Richardson also argues the evidence does not support the district court's conclusion that he is “a public safety issue, even if he wasn't criminal history A.” Richardson interprets this comment to mean his behavior on the night of the incident made him a public safety threat. He argues the evidence does not support this conclusion because he was not in public at the time he committed criminal damage and battery. What makes Richardson a public safety threat, however, is the nature of the crimes, not the exact location in which they occurred. To conclude otherwise would mean that only people who commit crimes of violence in public areas could be considered public safety threats.
Finally, Richardson contends his sentence was unreasonable because neither of the parties suggested the sentence the district court imposed. This does not establish unreasonableness, though, because district courts may impose sentences independent of any sentencing recommendation. State v. Chetwood, 38 Kan. App. 2d 620, 624-25, 170 P.3d 436 (2007). At the sentencing hearing, the district court explained that Richardson's criminal history as well as his behavior on the night in question indicated he was a public safety risk, and it sentenced Richardson to multiple consecutive sentences. A reasonable person could agree with the district court's decision. Furthermore, it is consistent with K.S.A. 2016 Supp. 21-6601, which states “dangerous offenders shall be correctively treated in custody for long terms as needed,” and offenders should only be sentenced to probation if it is “not detrimental to the needs of public safety.” Therefore, the district court did not abuse its discretion in sentencing Richardson, and we affirm.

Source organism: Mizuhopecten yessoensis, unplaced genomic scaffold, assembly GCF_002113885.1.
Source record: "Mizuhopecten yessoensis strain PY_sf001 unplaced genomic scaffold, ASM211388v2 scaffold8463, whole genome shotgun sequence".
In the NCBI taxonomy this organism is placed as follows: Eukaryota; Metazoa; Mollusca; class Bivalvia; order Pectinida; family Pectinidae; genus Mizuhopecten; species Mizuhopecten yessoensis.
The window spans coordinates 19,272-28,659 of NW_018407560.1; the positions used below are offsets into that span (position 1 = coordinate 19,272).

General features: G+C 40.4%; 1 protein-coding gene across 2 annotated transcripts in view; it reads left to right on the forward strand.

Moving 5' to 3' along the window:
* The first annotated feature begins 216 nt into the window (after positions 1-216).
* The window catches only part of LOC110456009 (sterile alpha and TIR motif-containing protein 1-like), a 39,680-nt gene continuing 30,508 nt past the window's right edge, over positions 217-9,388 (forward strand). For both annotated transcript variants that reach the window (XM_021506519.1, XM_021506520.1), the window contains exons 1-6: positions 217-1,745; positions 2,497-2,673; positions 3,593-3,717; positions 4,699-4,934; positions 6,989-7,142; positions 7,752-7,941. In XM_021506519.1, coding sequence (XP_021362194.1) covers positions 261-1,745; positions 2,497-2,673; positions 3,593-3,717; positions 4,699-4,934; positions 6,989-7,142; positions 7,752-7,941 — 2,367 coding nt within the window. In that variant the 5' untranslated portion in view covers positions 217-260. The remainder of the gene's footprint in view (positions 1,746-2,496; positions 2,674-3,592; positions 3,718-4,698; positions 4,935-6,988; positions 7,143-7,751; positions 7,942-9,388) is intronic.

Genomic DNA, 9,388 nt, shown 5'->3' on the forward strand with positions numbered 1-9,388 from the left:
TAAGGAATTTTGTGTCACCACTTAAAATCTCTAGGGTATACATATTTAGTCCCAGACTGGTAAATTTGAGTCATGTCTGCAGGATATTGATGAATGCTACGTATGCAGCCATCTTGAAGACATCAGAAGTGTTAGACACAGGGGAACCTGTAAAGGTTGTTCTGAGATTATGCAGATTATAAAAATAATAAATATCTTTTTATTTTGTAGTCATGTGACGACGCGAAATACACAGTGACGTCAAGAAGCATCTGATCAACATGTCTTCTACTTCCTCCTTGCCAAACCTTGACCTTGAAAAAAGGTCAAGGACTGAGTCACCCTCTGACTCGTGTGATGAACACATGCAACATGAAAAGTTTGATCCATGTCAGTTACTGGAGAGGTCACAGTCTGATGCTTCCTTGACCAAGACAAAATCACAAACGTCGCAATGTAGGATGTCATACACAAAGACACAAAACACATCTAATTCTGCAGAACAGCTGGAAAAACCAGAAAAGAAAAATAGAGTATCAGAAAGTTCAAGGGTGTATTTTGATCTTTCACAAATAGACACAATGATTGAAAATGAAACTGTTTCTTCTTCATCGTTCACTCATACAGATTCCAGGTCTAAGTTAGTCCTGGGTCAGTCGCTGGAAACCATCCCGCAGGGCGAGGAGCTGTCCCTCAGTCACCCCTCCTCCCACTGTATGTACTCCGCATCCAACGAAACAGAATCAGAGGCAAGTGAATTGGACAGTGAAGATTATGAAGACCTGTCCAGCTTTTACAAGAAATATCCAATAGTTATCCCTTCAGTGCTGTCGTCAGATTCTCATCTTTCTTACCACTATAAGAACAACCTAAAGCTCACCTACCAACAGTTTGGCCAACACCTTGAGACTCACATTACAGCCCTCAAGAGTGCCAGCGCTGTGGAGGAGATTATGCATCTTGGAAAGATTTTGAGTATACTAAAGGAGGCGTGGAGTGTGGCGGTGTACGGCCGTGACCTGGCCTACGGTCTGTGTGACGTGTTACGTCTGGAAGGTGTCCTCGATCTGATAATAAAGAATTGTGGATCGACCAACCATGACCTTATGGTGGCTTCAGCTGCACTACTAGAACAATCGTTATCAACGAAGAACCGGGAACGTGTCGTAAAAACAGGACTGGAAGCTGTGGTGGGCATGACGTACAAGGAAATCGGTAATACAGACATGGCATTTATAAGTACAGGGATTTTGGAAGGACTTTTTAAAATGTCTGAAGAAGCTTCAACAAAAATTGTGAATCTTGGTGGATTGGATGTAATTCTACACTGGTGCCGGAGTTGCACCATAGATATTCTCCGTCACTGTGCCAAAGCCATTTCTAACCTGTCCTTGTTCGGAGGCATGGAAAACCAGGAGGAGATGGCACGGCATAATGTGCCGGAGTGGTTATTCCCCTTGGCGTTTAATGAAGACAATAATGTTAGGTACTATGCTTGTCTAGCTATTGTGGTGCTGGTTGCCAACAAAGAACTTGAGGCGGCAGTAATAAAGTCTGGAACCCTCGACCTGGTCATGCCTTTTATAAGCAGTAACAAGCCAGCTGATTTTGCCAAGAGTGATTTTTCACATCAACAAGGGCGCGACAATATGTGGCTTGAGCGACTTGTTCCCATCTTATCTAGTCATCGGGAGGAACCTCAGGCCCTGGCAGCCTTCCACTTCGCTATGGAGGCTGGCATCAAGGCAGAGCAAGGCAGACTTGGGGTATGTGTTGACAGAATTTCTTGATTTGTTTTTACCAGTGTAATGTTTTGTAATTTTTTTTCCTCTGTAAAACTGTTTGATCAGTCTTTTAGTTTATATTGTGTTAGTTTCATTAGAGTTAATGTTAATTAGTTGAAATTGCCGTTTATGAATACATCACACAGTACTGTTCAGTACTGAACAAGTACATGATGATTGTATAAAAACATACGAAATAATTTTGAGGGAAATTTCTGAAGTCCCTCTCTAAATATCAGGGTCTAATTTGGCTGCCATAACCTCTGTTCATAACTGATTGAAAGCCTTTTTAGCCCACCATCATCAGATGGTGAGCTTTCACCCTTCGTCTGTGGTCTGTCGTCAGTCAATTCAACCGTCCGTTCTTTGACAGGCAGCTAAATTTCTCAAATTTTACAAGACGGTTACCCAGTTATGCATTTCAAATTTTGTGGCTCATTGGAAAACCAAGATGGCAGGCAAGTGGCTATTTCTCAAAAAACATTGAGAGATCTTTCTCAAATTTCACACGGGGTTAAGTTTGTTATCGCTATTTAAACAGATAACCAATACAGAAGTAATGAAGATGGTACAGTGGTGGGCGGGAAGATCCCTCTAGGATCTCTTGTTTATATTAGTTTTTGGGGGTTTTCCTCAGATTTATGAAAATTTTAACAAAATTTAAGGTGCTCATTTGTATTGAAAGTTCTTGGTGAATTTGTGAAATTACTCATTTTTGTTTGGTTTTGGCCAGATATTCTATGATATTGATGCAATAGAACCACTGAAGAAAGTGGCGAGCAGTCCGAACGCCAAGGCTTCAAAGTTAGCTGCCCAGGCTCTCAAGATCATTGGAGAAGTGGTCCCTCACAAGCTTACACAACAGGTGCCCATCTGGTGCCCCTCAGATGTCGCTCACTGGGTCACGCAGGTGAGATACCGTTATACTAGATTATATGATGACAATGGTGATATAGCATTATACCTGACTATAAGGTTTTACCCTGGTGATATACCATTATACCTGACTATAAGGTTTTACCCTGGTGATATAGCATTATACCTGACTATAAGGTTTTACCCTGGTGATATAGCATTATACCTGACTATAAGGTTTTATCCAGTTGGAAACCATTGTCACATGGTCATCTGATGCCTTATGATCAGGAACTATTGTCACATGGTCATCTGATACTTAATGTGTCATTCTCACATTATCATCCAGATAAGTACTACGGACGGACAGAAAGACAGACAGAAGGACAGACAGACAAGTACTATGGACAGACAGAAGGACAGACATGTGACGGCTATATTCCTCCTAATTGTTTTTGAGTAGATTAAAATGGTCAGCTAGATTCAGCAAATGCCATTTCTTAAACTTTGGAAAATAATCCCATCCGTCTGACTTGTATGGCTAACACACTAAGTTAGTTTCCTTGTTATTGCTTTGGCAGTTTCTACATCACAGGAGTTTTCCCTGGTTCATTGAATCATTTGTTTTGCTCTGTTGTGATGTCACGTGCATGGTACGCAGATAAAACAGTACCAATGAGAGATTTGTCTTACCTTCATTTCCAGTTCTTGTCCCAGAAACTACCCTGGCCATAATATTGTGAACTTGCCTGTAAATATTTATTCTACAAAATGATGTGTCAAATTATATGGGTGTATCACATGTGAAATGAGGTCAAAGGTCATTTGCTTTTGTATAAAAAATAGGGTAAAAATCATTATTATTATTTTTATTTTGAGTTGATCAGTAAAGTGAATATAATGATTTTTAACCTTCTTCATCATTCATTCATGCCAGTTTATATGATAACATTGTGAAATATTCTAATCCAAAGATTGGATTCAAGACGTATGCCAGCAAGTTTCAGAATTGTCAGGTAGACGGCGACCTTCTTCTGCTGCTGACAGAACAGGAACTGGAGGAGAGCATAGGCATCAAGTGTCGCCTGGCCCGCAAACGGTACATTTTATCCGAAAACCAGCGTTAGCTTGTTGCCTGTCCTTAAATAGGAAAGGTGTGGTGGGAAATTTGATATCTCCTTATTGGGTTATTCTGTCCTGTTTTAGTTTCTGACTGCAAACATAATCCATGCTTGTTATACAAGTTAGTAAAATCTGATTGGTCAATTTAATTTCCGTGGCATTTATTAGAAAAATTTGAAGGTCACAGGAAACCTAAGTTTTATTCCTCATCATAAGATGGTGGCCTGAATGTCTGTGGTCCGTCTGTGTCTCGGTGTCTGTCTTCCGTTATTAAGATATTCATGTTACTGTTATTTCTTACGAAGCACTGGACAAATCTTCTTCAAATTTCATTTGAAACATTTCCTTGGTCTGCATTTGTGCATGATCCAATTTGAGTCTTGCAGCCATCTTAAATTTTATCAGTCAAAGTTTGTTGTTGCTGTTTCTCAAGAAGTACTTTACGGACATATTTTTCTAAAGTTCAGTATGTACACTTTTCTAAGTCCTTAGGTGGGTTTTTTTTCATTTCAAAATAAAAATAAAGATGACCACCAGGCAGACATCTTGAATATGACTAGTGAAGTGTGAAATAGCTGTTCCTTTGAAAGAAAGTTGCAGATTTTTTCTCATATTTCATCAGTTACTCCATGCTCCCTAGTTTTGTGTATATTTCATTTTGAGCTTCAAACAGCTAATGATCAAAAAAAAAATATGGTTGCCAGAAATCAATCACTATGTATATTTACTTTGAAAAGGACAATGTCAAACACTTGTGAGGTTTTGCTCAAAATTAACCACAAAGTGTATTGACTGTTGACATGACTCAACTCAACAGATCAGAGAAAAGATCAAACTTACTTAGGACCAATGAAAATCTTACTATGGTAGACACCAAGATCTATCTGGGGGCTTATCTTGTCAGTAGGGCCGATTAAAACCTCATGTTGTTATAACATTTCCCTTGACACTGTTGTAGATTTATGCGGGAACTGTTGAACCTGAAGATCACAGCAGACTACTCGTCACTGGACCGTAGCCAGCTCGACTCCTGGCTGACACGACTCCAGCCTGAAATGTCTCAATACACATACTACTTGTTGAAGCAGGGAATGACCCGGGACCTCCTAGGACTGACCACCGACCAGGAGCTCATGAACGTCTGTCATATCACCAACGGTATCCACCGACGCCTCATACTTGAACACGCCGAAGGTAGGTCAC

Finally, Richardson contends the district court abused its discretion when it set the amount of restitution for Scott Bell and Accent Bridal. He asserts the court improperly relied on the State's statements in setting the amount, and there is no reliable evidence to support it. The State counters that reliable evidence supports the amount of restitution because Bell provided testimony and a victim statement regarding the cost of repairing Accent Bridal's door.
Bell provided some testimony regarding the damage to Accent Bridal's door but never gave a specific amount regarding the cost of repairs. At trial, he testified that “the whole door [jamb] was knocked clear out and [lying] on the floor” when he arrived at the store after the break-in. He also testified “[t]he door was completely broken in.” At the preliminary hearing, Bell testified that he repaired the door himself because the repair costs would not have met the $500 deductible for his insurance.
The PSI report recommended a restitution amount of $400 for Scott Bell of Accent Bridal. At the sentencing hearing, the State requested $400 in restitution for Accent Bridal “not for any property, because obviously it was returned, but the damage to the door [frame].” Richardson's counsel stated that “[t]here was very little, definitely not $400 worth of monetary harm,” and he did not understand how the materials used to fix the door jamb totaled $400. He told the court he had “seen the itemization” but he thought it “sound[ed] like a windfall.” The district court ultimately ordered restitution in the amount of $400 for Bell.